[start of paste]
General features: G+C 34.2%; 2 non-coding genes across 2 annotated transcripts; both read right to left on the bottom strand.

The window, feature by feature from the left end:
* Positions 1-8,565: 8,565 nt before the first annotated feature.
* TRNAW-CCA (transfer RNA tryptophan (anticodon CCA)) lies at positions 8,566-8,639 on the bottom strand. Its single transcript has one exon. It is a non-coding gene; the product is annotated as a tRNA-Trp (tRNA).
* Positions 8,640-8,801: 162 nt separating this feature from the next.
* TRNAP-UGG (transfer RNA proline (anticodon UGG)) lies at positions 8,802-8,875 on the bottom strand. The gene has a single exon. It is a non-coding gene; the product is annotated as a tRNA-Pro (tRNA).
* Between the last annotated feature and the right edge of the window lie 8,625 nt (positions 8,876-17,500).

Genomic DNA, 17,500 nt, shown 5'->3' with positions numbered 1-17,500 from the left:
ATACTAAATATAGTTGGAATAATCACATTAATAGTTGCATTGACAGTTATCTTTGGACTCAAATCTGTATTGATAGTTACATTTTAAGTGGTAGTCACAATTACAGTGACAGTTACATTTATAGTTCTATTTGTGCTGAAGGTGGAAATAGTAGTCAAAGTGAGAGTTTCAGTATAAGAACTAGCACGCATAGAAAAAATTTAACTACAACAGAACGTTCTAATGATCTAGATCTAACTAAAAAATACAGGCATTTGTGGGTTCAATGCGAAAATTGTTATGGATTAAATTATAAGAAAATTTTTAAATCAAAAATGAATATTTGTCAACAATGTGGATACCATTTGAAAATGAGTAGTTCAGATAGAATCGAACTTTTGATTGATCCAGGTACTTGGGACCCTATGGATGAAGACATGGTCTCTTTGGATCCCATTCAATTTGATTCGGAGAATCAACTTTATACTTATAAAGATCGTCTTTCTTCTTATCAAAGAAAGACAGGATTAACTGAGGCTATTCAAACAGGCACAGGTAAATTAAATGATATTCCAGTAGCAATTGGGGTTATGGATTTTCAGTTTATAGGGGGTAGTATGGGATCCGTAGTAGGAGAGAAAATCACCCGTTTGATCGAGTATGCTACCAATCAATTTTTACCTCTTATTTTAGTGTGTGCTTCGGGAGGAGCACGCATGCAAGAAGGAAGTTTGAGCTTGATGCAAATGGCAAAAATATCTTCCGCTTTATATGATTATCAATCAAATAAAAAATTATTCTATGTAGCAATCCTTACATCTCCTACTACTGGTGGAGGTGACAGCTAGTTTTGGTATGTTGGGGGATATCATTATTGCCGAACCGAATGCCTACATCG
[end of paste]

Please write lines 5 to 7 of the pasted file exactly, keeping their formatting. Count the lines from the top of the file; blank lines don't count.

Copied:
* Positions 8,640-8,801: 162 nt separating this feature from the next.
* TRNAP-UGG (transfer RNA proline (anticodon UGG)) lies at positions 8,802-8,875 on the bottom strand. The gene has a single exon. It is a non-coding gene; the product is annotated as a tRNA-Pro (tRNA).
* Between the last annotated feature and the right edge of the window lie 8,625 nt (positions 8,876-17,500).